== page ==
We recognize friends on the phone by just their voice. Rhythm, inflection and tone clue us in to who is on the other end of the line.
Humans are not the only mammals with this aptitude. Male elephant seals recognize their rivals by rhythmic patterns in their call, according to a study published Thursday in Current Biology. Elephant seals become the first mammal other than humans to show this behavior, and the discovery may help explain why humans enjoy rhythmic things like music.
To uncover this behavior, bioacoustician Nicolas Mathevon headed out before sunrise to the Ano Nuevo State Park in California. More than 4,000 elephant seals gather on the beach from December to March to mate and give birth. At the start of the season, male seals battle to establish a pecking order, sometimes fighting to the death. The strongest control the female harem.
“It is a high stakes environment,” Caroline Casey, a University of California, Santa Cruz doctoral candidate in ecology and evolutionary biology and study co-author, told the NewsHour. “We wanted to know what these animals are saying to each other – what information is embedded in these calls that the seals use to avoid a fight, and which components of the calls are important.”
Casey had previously shown that elephant seals can identify the calls of their rivals. “Alpha” males sing out to warn low-ranking seals to stay away or fight.
With ringside seats, Mathevon, Casey and their team observed these animals for five years and became accustomed to recognizing individual animals by the rhythms of their voices. They wondered if the seals could do the same.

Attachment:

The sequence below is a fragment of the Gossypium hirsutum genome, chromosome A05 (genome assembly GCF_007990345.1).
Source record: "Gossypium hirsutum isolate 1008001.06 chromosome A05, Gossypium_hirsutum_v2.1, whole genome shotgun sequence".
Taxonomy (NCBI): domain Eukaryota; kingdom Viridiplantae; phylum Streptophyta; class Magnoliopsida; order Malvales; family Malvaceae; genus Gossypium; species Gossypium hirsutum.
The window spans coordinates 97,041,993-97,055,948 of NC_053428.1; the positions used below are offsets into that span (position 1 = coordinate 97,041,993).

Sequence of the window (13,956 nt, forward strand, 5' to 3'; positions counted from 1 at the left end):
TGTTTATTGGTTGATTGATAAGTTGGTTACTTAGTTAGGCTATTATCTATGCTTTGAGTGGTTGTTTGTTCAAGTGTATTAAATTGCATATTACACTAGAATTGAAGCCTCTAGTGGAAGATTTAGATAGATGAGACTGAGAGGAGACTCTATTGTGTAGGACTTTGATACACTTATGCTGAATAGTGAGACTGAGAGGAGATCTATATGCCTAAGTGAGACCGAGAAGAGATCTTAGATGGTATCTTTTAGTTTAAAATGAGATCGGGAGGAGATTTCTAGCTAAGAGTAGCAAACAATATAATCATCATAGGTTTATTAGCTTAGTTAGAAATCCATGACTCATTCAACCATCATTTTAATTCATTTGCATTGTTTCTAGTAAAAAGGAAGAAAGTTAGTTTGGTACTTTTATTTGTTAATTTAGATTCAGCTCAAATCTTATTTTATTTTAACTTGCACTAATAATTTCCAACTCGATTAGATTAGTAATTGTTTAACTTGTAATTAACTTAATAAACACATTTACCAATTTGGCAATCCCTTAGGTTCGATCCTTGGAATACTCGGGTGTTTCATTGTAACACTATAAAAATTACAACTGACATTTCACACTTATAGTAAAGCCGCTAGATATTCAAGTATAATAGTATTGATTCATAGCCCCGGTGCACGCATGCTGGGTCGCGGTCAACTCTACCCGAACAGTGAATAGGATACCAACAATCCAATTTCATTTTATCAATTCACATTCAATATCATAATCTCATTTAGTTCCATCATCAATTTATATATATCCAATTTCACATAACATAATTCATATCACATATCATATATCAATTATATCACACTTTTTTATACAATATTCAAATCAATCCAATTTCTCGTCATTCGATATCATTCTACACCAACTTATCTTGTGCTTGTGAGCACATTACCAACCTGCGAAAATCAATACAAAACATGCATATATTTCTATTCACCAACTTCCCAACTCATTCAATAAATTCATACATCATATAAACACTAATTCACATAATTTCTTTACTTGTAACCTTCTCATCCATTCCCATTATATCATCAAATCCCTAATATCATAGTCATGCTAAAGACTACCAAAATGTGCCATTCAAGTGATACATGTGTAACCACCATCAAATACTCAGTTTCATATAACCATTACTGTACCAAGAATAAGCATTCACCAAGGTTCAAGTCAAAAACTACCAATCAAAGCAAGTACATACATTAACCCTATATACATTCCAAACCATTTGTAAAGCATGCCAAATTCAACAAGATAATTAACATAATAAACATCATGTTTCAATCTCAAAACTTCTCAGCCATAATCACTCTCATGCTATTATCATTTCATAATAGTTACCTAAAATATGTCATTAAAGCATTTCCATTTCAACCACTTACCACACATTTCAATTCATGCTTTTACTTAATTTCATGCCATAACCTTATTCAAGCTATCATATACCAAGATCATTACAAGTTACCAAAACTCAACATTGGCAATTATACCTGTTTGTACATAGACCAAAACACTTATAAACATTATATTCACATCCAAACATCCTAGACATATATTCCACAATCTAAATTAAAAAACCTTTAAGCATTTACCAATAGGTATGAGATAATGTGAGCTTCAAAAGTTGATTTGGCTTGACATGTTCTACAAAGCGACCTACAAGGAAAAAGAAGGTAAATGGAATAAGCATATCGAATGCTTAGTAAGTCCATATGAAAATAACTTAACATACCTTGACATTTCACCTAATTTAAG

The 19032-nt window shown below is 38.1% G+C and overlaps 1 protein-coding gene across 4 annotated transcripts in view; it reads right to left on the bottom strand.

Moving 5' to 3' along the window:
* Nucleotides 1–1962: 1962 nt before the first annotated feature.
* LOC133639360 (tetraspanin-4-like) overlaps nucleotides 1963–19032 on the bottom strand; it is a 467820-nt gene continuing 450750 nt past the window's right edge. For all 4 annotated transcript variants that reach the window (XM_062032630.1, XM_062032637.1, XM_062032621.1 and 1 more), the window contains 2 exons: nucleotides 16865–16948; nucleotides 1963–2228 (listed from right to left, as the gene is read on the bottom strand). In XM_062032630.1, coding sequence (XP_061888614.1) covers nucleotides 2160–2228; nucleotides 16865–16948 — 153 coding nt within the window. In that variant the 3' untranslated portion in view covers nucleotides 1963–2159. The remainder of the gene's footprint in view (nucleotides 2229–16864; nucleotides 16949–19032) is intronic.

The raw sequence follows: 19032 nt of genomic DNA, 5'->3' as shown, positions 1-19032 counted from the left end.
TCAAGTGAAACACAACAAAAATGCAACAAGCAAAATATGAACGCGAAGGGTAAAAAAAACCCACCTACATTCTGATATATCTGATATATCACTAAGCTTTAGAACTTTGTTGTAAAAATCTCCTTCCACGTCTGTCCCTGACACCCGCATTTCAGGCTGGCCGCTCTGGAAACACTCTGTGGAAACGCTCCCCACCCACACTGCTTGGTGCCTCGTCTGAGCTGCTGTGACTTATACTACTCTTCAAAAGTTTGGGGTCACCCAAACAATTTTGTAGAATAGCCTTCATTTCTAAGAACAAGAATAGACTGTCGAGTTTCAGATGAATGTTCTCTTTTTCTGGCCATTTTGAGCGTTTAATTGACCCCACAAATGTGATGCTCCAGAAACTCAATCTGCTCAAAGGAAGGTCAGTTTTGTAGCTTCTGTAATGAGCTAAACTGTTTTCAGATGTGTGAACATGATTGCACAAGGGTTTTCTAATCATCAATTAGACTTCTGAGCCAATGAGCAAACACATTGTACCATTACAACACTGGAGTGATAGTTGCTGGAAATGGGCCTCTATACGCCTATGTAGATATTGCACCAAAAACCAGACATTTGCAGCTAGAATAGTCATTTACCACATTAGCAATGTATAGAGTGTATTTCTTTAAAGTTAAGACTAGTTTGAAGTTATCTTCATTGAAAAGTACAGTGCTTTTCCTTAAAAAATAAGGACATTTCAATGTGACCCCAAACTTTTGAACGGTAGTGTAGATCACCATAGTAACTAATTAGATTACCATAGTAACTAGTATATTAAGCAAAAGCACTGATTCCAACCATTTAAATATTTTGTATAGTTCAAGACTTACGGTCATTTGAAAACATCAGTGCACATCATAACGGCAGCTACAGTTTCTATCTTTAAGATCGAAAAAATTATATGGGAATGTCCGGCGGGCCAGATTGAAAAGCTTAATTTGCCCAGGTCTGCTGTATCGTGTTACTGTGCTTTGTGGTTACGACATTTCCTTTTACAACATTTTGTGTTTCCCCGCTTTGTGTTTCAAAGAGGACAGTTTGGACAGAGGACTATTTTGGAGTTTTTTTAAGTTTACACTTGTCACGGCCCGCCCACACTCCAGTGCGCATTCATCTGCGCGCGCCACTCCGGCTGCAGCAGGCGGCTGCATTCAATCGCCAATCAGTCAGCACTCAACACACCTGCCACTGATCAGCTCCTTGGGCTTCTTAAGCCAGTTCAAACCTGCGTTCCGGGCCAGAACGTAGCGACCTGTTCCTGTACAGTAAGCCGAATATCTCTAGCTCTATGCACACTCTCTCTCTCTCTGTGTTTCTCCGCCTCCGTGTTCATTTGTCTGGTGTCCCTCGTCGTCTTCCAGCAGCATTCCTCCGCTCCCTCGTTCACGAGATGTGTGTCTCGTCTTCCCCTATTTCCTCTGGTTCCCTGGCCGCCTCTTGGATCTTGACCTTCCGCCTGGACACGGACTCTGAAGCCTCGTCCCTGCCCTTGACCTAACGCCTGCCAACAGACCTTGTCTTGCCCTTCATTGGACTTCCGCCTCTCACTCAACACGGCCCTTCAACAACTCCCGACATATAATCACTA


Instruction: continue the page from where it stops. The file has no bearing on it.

So the team recorded the vocalizations of a dominant male elephant seal. Back in the lab, they used a computer program to create two variations of the song, which modified only the rhythm, leaving all other natural qualities of the vocalization
Armed with the original and modified recordings, one by one, they sounded the alpha male calls to 10 beta males. Upon hearing the original call, the lowly beta males retreated akin to what they do when avoiding a fight. But, when the beta males heard the call with a considerably modified rhythm, they took no notice, leading the researchers to conclude that the rhythm is key to recognition.
“All social mammals have to recognize members of their network,” said Mathevon who works at the University of Lyon, Saint-Etienne in France. “To navigate in the social network, you have to know who is who. What is special about this study is it’s the first time that we found a mammal that uses a rhythm to support an individual’s unique [vocalization] signature.”
A musician divides a beat into long and short tones. A seal also subdivides the pulses of their calls. This study modified the tempo, but Mathevon thinks the seals may even decipher rhythms at a finer level, decoding beats that are subdivided into more complex patterns.
“This research was beautifully designed,” said Andrea Ravignani, a researcher at The Seal Rehabilitation and Research Center in Pieterburen, Netherlands, who wasn’t involved in the study. His research focuses on the evolutionary basis of rhythm and the origins of music.
Unlike most projects, which use musical recordings to understand how animals make sense of rhythm, this study uses the animal calls, which Ravignani said “is more ecologically relevant.”
“Everybody loves music. But we don’t understand why,” Ravignani said. Because humans and seals don’t have a known common ancestor with an affinity for rhythm, Ravignani said this study brings us closer to understanding why humans like language and music, simply by having another species for comparison.
The next step in Mathevon’s research will be to look at the seal rhythms on a finer scale, modifying more than just the overall tempo. He plans to also examine female-to-female conversations, as well as communication between adults and their young.